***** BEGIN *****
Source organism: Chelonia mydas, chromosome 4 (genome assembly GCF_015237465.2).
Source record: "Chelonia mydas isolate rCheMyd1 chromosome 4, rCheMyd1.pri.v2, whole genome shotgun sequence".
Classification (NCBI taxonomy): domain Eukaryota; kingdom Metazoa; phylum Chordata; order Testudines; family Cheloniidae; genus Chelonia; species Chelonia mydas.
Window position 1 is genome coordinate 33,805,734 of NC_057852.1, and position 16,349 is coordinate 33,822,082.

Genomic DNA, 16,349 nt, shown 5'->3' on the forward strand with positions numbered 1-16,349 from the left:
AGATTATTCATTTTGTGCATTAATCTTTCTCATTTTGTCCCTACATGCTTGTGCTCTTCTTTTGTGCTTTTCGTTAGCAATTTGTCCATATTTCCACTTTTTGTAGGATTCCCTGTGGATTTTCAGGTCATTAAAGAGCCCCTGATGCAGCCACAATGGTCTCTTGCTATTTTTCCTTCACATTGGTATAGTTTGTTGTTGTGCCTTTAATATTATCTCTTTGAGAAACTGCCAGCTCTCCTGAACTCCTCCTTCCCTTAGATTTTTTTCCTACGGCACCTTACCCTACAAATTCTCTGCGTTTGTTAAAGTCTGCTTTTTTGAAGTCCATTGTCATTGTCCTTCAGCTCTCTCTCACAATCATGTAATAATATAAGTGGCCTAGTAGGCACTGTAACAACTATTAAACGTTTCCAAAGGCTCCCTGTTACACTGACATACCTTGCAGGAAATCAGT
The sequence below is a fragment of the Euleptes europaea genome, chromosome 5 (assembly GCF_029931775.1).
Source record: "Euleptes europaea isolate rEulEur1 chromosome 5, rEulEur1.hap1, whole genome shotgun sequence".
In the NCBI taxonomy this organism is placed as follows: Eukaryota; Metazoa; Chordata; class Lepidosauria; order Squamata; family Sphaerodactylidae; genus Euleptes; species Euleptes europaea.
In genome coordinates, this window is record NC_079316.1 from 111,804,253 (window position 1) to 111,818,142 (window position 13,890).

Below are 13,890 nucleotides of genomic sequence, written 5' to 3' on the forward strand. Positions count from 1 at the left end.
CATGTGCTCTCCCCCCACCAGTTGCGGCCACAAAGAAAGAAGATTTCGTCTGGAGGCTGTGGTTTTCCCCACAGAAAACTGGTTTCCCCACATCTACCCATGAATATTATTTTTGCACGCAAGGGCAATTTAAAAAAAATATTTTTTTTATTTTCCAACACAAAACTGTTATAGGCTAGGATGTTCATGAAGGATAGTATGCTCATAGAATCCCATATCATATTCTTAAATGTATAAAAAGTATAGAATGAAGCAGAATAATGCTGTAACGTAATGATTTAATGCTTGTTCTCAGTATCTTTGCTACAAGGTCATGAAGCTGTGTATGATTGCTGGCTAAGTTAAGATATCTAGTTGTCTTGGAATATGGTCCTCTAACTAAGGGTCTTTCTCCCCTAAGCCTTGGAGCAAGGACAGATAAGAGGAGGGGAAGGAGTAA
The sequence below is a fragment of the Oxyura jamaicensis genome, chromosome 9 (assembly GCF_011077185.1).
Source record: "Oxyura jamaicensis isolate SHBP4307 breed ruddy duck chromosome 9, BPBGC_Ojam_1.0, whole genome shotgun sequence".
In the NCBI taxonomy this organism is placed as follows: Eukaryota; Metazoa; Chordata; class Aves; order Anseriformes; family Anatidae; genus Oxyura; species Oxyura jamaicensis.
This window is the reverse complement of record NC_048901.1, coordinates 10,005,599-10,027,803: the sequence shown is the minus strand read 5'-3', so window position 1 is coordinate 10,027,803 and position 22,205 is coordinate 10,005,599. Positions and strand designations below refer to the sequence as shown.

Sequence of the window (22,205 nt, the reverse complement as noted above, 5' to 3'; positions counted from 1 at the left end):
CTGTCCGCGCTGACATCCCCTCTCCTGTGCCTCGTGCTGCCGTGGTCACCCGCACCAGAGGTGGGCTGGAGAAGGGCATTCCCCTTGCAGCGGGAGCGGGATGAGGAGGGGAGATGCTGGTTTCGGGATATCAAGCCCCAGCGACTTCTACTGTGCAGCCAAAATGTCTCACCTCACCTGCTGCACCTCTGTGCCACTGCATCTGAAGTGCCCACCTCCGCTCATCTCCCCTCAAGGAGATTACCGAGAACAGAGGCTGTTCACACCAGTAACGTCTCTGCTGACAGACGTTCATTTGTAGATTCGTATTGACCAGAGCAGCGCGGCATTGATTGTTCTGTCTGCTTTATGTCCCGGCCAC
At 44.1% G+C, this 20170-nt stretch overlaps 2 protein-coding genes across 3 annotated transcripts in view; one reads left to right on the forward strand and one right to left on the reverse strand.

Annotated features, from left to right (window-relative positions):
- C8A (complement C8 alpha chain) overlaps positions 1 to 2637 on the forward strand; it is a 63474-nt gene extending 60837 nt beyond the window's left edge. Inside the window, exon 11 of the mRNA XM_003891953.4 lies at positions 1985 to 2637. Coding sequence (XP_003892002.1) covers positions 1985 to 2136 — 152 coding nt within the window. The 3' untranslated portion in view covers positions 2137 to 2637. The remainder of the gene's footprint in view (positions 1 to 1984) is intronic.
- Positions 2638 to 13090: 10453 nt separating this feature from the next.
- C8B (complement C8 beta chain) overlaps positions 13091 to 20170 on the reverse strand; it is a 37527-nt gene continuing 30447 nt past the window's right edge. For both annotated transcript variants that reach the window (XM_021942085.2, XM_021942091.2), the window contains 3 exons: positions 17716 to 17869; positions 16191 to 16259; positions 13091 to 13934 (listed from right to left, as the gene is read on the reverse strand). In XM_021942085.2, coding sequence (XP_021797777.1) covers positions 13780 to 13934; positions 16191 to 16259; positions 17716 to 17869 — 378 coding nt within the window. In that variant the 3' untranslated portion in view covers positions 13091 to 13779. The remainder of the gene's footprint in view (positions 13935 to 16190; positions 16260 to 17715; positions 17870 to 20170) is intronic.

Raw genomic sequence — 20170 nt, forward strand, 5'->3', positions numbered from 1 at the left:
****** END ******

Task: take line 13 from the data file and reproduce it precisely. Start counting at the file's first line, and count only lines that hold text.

The sequence below is a fragment of the Oxyura jamaicensis genome, chromosome 9 (assembly GCF_011077185.1).